A man who died in a San Fernando Police Department officer-involved shooting on April 10 sustained five gunshot wounds of which three were fatal, according to a copy of the autopsy report by LA County coroner’s office that was obtained by the San Fernando Valley Sun/el Sol newspaper.
The LA County Sheriff’s Department is currently investigating the case which is standard protocol. In a statement the Sheriff’s Department released following the officer involved shooting, they said SFPD officers were responding to a “shots fired” call near the corner of Fourth and Harps streets and discovered Guillermo Amezcua sitting inside a vehicle matching the description given to the police.
“[Amezcua] was uncooperative, produced a firearm and fired at officers. Then an officer-involved shooting occurred,” the Sheriff’s Department said.
Amezcua, 48, was pronounced dead at the scene on the street where he lived. No officers were injured.
The police account is being questioned by family members who gathered last Sunday.
His son, Guillermo Amezcua Jr., told the San Fernando Valley Sun/el Sol that his father was shot numerous times and while neighbors have been reluctant to talk, they have said there was rapid gunfire.
Amezcua had six children. His oldest daughter, Evelyn Figueroa — said the family has retained a lawyer and a claim has been filed against the San Fernando Police Department and SFPD officers have been subpoenaed.
Last Sunday, Aug. 29, approximately 60 people mostly family members—including Amezcua,
Jr. and Figueroa — along with friends gathered in front of Amezcua’s home on the same street where he died to remember the man who would have turned 49-years-old on Aug. 27. “Oldies” were played, candles were lit, his photo and flowers were placed at the site of the shooting.
At the encouragement of a local resident, a small group of activists from an organization called People’s Struggle San Fernando Valley and a group calling itself the Oxnard Revolutionary Studies, located in Ventura County, joined the gathering with a bullhorn in hand, after participating in the Chicano Moratorium in East Los Angeles.
There were some tense moments during the remembrance when several SFPD officers arrived. The crowd shouted insults at the officers, calling them “Assassins,” “Pigs” and told them to “Get the (expletive) out.”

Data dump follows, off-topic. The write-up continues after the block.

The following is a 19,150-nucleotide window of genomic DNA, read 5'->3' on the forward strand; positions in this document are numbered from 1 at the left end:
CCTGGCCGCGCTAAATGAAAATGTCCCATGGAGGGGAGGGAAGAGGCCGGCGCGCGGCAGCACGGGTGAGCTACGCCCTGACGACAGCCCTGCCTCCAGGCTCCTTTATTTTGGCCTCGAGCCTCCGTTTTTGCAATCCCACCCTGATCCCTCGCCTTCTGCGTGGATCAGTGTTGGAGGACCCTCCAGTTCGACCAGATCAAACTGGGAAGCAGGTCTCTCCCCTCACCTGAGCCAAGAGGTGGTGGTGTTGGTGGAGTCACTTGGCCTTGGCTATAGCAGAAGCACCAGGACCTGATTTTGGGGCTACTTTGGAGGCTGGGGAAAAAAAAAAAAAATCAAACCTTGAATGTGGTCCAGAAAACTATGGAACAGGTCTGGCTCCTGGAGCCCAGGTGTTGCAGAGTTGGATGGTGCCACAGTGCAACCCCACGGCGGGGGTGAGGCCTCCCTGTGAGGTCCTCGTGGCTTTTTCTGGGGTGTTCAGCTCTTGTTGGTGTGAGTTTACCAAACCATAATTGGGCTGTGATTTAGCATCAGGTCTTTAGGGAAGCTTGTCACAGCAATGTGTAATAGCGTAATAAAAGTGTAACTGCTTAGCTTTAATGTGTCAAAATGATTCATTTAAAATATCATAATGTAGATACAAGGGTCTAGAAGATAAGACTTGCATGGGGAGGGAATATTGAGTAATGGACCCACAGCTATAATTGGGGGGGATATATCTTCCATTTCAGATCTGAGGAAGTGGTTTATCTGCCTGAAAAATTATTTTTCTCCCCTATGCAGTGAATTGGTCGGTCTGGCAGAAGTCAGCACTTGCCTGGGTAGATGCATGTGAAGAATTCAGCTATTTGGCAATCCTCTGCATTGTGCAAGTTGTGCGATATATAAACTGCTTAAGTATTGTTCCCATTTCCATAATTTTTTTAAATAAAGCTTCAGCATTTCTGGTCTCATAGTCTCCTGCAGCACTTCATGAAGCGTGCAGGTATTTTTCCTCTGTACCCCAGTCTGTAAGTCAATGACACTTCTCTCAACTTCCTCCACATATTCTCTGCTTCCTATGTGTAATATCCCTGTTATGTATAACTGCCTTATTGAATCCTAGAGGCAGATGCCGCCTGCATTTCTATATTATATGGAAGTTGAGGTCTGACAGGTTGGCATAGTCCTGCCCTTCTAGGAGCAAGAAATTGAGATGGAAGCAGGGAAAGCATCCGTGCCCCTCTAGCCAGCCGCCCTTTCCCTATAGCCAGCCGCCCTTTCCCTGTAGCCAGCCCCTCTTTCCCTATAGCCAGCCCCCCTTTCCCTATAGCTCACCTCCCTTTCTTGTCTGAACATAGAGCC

The officers said they were there to tell the drivers of lowrider vehicles that were blocking the street to move their cars.
The family said Amezcua was a fan of lowriders, and they were there as a tribute. SFPD Police Chief Anthony Vairo said they were aware of last Sunday’s event, and the officers went to the location after “receiving complaints by residents” about the vehicles blocking traffic.
“When the officers got there, they were met with hostility and foul language and they were only there to ask them to move the vehicles out of the roadway,” Chief Vairo said. “They complied, and we just stayed in the area to monitor the situation.”
The Autopsy Report
The autopsy report recently obtained by the San Fernando Valley Sun/el Sol, dated April 14, identifies Amezcua as weighing 229-pounds and measuring 5’6” in height. He had tattoos on his neck reading “Memo” and “Jennifer Marie” and a tattoo on his left shoulder reading “Guillermo Amezcua Jr.”
The examiner determined the cause of death to be “multiple gunshot wounds” and the manner of death as “homicide,” with the injury occurring as “shot during encounter with law enforcement.”
The report states Amezcua received “five total gunshot wounds” all at a range “indeterminate by exam.”
It said there were two superficial graze wounds on his shoulder, and a nonfatal “perforating injury to the “right 5th digit,” meaning the pinky finger on his right hand.
There are also “multiple superficial abrasions involving the face and torso, bilateral upper extremities, and right lower extremity,” as well as “multiple small superficial lacerations, face,” according to the report.
Gunshot wound #1, labeled “fatal,” entered “at the right posterior scalp, at the top of the scalp,” and did not exit the skull. The report said, “a gray and copper colored deformed projectile was recovered from the brain” and that the shot’s direction was from “back to front, downward, and slightly right to left.”